Medevac helicopters may be grounded after 5G rollout on Jan. 19 as network interferes with helicopters’ radar altimeter
- AT&T and Verizon Plan to Launch Their 5G Networks in the US on January 19
- The rollout could mean many medevac helicopters will be grounded
- US law requires these air ambulances to have a working radar altimeter, which measures altitude
- However, 5G appears to make the devices unreliable
- However, the FAA allows 119 helicopters to fly regardless of the law
- That still leaves hundreds of medevac helicopters grounded
AT&T and Verizon will unleash their 5G networks in the US on Jan. 19, but the launch could ground many medevac helicopters as a result.
The wireless service could make radar altimeters, which measure altitude, unreliable, and US law requires all commercial helicopters to have a working device in order to fly.
Without radar altimeters, it’s nearly impossible to land in remote areas or on hospital landing pads, says Ben Clayton, interim director of Life Flight Networks, as reported by Bloomberg.
The Helicopter Association International (HAI) filed a petition with the Federal Aviation Administration (FAA) in October asking for an exemption from the law when 5G is rolled out.
And on January 13, the HAI finally received a response, but only received partial approval.
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AT&T and Verizon will unleash their 5G networks in the US on Jan. 19, but the launch could mean many medevac helicopters will be grounded
“Based on the unprecedented nature of the widespread effects on radio altimeters…the FAA will exempt holders of Part 119 certificates who perform HAA [helicopter air ambulance] operations in areas where the FAA has determined that 5G C-Band interference is affecting or could affect the radio altimeter,” the statement said. FAA.
However, there are thousands of HAAs in the US that care for at least 300,000 people a year who need to be transferred to a medical facility.
Helicopters used for medical transportation often land and take off from locations that are not airports or helicopters to evacuate victims of natural disasters or car accidents.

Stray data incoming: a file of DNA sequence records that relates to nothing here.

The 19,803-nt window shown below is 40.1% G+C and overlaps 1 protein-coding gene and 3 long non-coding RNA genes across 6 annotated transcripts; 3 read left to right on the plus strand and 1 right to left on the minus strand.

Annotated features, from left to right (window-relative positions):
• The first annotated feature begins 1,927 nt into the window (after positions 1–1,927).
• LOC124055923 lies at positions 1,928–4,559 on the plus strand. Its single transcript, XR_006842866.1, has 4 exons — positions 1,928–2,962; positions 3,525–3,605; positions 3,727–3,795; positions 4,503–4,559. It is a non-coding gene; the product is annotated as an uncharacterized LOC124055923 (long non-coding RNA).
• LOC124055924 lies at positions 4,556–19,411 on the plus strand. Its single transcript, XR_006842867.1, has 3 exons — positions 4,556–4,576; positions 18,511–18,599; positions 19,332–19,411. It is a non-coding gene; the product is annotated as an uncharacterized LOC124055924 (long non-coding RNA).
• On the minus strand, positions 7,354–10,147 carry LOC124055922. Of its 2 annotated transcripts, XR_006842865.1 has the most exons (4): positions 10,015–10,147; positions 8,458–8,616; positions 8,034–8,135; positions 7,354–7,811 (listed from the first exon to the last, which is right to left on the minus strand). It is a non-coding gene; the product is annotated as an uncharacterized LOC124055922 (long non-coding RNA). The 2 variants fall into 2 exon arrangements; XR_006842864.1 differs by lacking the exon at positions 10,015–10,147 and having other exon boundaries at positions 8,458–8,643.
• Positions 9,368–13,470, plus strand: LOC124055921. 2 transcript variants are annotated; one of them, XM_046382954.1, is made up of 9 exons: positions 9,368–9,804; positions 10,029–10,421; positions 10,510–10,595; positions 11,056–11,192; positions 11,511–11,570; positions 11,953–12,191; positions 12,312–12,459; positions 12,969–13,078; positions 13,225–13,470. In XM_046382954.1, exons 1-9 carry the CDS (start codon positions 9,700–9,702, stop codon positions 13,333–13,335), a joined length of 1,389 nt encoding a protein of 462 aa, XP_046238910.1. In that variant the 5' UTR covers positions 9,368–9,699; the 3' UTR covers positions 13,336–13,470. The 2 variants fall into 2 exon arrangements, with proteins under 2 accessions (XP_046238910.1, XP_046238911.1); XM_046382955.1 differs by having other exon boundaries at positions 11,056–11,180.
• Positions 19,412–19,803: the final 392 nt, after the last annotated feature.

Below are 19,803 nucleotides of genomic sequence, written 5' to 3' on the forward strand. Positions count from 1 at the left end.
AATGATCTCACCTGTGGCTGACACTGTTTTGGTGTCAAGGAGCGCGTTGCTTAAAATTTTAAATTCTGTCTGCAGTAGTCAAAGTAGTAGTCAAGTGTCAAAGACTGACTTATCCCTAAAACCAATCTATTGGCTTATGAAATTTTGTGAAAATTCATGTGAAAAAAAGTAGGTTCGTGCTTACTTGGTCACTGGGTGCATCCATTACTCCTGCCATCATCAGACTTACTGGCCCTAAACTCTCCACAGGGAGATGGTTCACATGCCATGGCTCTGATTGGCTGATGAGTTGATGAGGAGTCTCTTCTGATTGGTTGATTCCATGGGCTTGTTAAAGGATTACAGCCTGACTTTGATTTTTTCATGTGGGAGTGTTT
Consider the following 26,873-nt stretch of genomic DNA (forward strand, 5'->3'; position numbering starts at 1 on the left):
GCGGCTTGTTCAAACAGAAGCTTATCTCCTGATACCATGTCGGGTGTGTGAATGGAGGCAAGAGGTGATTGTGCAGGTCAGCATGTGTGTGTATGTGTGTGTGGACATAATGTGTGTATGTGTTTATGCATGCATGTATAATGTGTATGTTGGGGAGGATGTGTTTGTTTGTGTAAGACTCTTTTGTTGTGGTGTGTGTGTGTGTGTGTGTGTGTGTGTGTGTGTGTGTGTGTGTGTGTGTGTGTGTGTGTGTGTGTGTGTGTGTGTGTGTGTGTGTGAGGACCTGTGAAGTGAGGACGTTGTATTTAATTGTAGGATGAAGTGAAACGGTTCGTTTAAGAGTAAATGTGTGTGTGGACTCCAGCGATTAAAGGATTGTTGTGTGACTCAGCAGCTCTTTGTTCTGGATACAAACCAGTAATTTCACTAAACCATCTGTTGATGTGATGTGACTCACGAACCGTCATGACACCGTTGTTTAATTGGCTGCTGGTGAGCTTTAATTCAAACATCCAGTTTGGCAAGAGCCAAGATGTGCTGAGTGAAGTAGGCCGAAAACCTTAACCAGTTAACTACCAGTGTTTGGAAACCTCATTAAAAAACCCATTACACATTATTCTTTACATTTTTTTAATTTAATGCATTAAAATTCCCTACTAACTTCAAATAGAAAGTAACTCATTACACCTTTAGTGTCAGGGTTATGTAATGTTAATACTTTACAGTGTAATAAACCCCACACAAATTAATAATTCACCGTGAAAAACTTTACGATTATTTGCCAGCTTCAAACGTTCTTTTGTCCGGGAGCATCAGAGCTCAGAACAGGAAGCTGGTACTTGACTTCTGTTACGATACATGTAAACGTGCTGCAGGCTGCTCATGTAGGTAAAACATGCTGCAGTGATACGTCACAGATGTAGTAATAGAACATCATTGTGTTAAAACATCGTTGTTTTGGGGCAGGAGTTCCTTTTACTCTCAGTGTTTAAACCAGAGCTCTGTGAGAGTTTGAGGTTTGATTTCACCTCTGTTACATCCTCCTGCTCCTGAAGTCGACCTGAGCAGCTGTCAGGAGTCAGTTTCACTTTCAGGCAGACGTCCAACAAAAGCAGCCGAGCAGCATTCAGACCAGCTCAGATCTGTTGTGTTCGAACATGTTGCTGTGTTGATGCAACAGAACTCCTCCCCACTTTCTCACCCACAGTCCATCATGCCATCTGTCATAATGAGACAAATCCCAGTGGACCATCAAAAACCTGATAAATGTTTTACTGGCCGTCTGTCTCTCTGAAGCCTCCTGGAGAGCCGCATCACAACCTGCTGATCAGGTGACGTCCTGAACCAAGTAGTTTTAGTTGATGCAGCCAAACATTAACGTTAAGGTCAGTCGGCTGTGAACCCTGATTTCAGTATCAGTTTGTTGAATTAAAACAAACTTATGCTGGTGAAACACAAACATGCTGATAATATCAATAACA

And a reliable radar altimeter is needed to ensure the safety of the helicopter, rescuers and patients.
The wireless service could make radar altimeters, which measure altitude, unreliable, and US law requires all commercial helicopters to have a working device in order to fly. Pictured is a Verizon going up in Utah
Regardless, the FAA says this type of transport cannot be grounded, even if the device is not functioning properly due to 5G interference.
“Allowing the use of NVGs in HAA operations in off-airport locations or in unimproved areas when a radio altimeter might experience interference is in the public interest,” the FAA said in a statement.
“The public interest in continuing such operations is great, especially given that approximately 40,000 to 50,000 such operations take place at night outside the airport or unimproved areas.”
There has been a lot of back and forth between AT&T and Verizon and the US government leading up to the official rollout.
The launch was initially scheduled for January 4, but due to concerns about the service’s impact on airlines, the companies agreed to a two-week delay to give the Federal Aviation Administration (FAA) enough time to resolve the issues.
Aviation officials fear 5G signals near airports could interfere with certain aircraft instruments, including the radio altimeter used to measure altitude
The problem is the 3.7 to 3.98 GHz frequency, known as C-Band, for which the two wireless carriers have issued tens of billions of licenses to power their ultra-fast 5G networks.
Federal Aviation Administration and Boeing officials have warned that there is potential for interference with vital aircraft instruments operating in the adjacent 4.2 to 4.4 GHz band, including radio altimeters that tell pilots their altitude in poor visibility.
In short, the fear is that on rare occasions, incorrect altitude readings could confuse pilots as they approach to land in poor visibility, with potentially disastrous results.
However, the two-week delay should give the FAA enough time to ensure there are no disruptions with planes – but the same cannot be said for helicopters.
EXPLAINED: THE EVOLUTION FROM MOBILE BROADBAND TO 5G
The evolution of the G system began in 1980 with the invention of the mobile phone that allowed analog data to be sent over telephone conversations.
Digital entered the market in 1991 with 2G and the launch of SMS and MMS capabilities.
Since then, the possibilities and carrying capacity of the mobile network have increased enormously.
More data can be transferred from one point to another faster than ever over the mobile network.
5G is expected to be 100 times faster than the currently used 4G.
While the jump from 3G to 4G has been most beneficial for mobile browsing and work, the move to 5G will be so fast that it will become almost real-time.
That means mobile operations will be just as fast as internet connections in the office.
Potential applications for 5g include:
- Simultaneous translation of multiple languages in a party conference call
- Self-driving cars can stream movies, music and navigation information from the cloud
- A full 8 GB movie can be downloaded in six seconds.
5G is expected to be so fast and efficient that it could mean the end of wired connections.
According to industry estimates, 50 billion devices will be connected to 5G by the end of 2020.
The evolution from 1G to 5G. The predicted speed of 5G is more than 1 Gbps – 1,000 times faster than the existing speed of 4G and could be implemented in laptops of the future